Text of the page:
Today's secular food faddists observe exactly the same pattern. Sensible advice turns into creed, good habits into unbreakable laws. The vegetarian who respects the rights of animals is rarely content merely trying to avoid eating them, but instead must check the ingredients of every foodstuff for traces of animal related fats or additives.

Every modern slimming diet will formulate its own set of rules into a metatext of forbidding. Nothing but grapefruit and the occasional piece of toast. Only raw fruit for three days. The California diet? As much fruit as you like but nothing else. The hip and thigh diet? Fibre and whole foods but no sugar, no fat, no alcohol.

The more precise the rules, the more people like them. The Hays diet fussily advises on how to combine and separate various food groups. Atkins disciples don't just cut down on pasta and bread. Not a crumb of it must touch your lips or your metabolism will revert, the magic will tarnish. It's the belief that something deeper than mere food consumption is at work that seems to be the hook. Something that moves in mysterious ways. The slimming world has co–opted the language of faith, the exhortation of the pulpit.

The preface to The New Atkins Diet Revolution, claiming sales of over ten million, adopts a kind of Southern Baptist rail against the orthodoxy of low–fat worship: "I'll wager that there has never been another example in modern medicine of propaganda of such magnitude than the statements made by those worshipping the low–fat dogma."

Advocates of alternative slimming packages are fighting back with their own sermons. In the current edition of Rosemary Conley's Diet and Fitness, Dr Hilary Jones explains "why the Atkins Diet could harm your health", while Slimmer promises" "Carbs: the Real Story", which is of course that they're much better for you than fat.

No matter what the creed, though, the tactics are identical: to prey on the guilty and insecure, then offer salvation through faith and goodness. Most diets promise miracles. "Get a Flat Tum in Five Minutes a Day!" "Lose a stone in just six weeks!" To achieve this state of grace you must follow the true path and never stray, though sin can be forgiven. "Don't panic if you fall off the wagon once in a while," comforts one of Conley's star slimmers. And psychiatrist Raj Persaud, writing in the same magazine, wonders: "Are you trying too hard to be good?"

The multi–million industry of WeightWatchers relies heavily on the culture of confession. In Church halls up and down the land members make their weekly confessions of the sins of cream cakes and shop–bought mayonnaise, longing for chocolate, fridge frenzies, biscuit binges. Out it all comes, on with the ritual humiliation of the scales, then the blessing and forgiveness and the chance to start again.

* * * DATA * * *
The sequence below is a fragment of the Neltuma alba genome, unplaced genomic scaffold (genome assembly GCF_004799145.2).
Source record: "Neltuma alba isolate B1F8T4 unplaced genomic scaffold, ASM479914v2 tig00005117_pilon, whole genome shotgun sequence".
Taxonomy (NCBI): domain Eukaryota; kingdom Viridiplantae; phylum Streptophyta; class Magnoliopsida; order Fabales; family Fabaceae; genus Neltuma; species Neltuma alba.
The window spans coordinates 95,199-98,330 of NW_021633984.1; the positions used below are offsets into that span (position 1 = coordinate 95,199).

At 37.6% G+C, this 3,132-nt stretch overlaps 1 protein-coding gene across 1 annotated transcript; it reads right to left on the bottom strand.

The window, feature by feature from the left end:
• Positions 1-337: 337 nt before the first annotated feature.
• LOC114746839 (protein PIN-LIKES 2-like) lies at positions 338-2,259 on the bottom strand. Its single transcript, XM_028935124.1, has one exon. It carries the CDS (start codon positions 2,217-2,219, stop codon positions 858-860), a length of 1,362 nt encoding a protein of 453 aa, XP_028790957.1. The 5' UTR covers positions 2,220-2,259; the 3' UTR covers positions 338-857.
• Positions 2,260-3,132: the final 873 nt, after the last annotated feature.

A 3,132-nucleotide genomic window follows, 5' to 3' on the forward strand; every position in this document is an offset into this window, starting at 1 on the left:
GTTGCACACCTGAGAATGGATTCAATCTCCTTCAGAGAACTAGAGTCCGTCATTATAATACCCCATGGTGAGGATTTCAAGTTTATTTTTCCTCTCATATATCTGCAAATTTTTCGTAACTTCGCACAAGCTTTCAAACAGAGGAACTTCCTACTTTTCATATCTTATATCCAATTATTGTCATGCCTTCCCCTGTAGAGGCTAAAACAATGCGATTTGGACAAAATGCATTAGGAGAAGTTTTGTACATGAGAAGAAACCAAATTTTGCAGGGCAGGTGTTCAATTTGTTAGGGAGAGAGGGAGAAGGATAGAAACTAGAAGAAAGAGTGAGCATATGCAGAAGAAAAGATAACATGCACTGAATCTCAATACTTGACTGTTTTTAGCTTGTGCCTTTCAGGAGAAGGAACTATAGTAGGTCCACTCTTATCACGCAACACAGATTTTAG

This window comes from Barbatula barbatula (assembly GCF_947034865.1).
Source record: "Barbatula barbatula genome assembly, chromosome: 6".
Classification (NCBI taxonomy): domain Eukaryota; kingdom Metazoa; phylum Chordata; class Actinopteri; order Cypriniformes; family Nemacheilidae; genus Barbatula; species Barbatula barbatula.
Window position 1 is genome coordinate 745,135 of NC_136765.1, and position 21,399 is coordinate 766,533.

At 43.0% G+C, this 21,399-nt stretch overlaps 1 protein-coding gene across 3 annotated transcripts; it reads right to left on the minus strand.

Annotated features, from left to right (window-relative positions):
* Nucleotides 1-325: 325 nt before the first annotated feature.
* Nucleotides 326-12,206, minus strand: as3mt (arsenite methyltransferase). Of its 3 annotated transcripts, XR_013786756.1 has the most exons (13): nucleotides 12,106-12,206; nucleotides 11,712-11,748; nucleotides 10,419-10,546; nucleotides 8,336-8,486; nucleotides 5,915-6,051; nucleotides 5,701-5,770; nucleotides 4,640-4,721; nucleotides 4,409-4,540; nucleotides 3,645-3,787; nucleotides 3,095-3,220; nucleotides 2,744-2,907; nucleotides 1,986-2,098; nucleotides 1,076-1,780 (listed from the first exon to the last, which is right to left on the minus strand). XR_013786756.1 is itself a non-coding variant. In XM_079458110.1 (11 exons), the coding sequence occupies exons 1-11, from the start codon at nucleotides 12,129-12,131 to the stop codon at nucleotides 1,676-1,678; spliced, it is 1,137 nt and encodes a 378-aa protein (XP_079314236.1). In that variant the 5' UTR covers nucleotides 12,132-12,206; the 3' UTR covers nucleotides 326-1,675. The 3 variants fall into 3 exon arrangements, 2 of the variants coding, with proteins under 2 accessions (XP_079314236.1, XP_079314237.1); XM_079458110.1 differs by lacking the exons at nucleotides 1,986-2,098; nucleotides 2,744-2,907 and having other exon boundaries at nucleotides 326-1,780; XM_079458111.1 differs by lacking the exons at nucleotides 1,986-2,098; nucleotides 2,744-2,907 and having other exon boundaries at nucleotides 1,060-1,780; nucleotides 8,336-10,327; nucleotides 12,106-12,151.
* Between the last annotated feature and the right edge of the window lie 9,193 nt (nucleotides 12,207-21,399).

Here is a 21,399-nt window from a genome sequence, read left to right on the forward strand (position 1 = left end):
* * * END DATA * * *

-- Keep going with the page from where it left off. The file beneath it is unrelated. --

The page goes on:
While the road to salvation may be familiar, its ultimate destination these days has shifted: from the next world to this one, from a spiritual heaven to a personal one. Self–affirmation is the mantra of the saints of the slimming world, the diet divas. When Rosemary Conley's Slimmer of the Year lost nine stone, her new shape transformed her life by showing her true happiness. Runner–up Karin Fall reveals: "Losing 12st 1lb has given me the gift of life." Rosemary herself preaches the lesson: "Let them be your inspiration. Don't waste another year of your life. Make 2004 the year YOU find a new you." And the Atkins message is the same. "This book will show you how to change your life once and for all."

Where once the goal was the kingdom of heaven, the new one is the kingdom of self. Immortality can be achieved not through prayer and goodness, but through weight loss, slimness, fitness – eternal youth. Purity of the soul has been converted to purity of the body through the grace of detox.

What has been abandoned, though, is the other side of the fast: the feast. Feast days all over the world celebrate the connection between life and death, body and mind, individual and community. The privations of Lent culminate in a gigantic Easter feast, fatted lamb and all. Each day of the Ramadan fast is sealed by a night of scoffing. The extravagant Jewish Kol Nidre dinner has to get you through 24 hours of fasting just as the Seder, with its heavily symbolic menu, must cushion you against the week's privations. Dietary laws may be strict but they never interfere with one's love of food.

When irrepressible chef Anthony Bourdain made a gastronomic tour of the world he sat down with peasants and gangsters, in five star restaurants and outdoors with Saharan tribesmen. He swallowed the still beating heart of a cobra in Saigon and joined a medieval style pig slaughter in Portugal. At the end of it all he pronounced his worst meal a vegan dinner in California. The reason? There was simply no joy.

So I'd like to propose a toast to unfettered, abandoned appetite. Humanists everywhere should be able to break bread together without worrying too much about its carb level or its additive quotient. Invite strangers into your home, insist on gorging and gluttony, let your table groan with excess. Reach out to the camaraderie and lusts of everyone who has rejected the bloodless rules of the godly and the smug.

Let's have a feast day to celebrate reason. Let's indulge in our greed, gives thanks for our original sins and join together to say no to easy answers and yes to life with all its cruelties, dangers and fabulous guilt–free food.

Sally Feldman is Head of the School of Media, Art and Design at the University of Westminster.